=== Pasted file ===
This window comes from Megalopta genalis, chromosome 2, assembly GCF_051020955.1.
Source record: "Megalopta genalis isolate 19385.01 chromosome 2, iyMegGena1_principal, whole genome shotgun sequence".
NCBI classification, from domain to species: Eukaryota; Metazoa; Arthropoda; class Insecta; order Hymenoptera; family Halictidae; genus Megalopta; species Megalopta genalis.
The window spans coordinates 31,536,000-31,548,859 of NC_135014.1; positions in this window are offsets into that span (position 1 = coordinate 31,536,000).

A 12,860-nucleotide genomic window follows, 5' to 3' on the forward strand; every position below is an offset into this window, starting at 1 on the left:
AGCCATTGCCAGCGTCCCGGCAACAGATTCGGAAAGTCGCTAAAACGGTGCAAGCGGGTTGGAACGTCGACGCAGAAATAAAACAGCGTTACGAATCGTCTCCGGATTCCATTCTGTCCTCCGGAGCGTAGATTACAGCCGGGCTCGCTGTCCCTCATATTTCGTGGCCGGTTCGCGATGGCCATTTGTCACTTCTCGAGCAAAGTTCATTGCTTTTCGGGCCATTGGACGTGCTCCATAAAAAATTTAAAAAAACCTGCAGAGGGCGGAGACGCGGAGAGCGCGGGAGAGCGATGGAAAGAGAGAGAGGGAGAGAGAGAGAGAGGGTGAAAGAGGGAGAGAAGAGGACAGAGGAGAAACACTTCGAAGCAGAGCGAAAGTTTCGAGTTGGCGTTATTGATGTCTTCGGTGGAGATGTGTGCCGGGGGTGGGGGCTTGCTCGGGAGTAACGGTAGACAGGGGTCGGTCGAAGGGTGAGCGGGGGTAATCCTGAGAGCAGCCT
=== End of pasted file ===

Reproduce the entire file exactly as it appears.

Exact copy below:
This window comes from Megalopta genalis, chromosome 2, assembly GCF_051020955.1.
Source record: "Megalopta genalis isolate 19385.01 chromosome 2, iyMegGena1_principal, whole genome shotgun sequence".
NCBI classification, from domain to species: Eukaryota; Metazoa; Arthropoda; class Insecta; order Hymenoptera; family Halictidae; genus Megalopta; species Megalopta genalis.
The window spans coordinates 31,536,000-31,548,859 of NC_135014.1; positions in this window are offsets into that span (position 1 = coordinate 31,536,000).

A 12,860-nucleotide genomic window follows, 5' to 3' on the forward strand; every position below is an offset into this window, starting at 1 on the left:
AGCCATTGCCAGCGTCCCGGCAACAGATTCGGAAAGTCGCTAAAACGGTGCAAGCGGGTTGGAACGTCGACGCAGAAATAAAACAGCGTTACGAATCGTCTCCGGATTCCATTCTGTCCTCCGGAGCGTAGATTACAGCCGGGCTCGCTGTCCCTCATATTTCGTGGCCGGTTCGCGATGGCCATTTGTCACTTCTCGAGCAAAGTTCATTGCTTTTCGGGCCATTGGACGTGCTCCATAAAAAATTTAAAAAAACCTGCAGAGGGCGGAGACGCGGAGAGCGCGGGAGAGCGATGGAAAGAGAGAGAGGGAGAGAGAGAGAGAGGGTGAAAGAGGGAGAGAAGAGGACAGAGGAGAAACACTTCGAAGCAGAGCGAAAGTTTCGAGTTGGCGTTATTGATGTCTTCGGTGGAGATGTGTGCCGGGGGTGGGGGCTTGCTCGGGAGTAACGGTAGACAGGGGTCGGTCGAAGGGTGAGCGGGGGTAATCCTGAGAGCAGCCT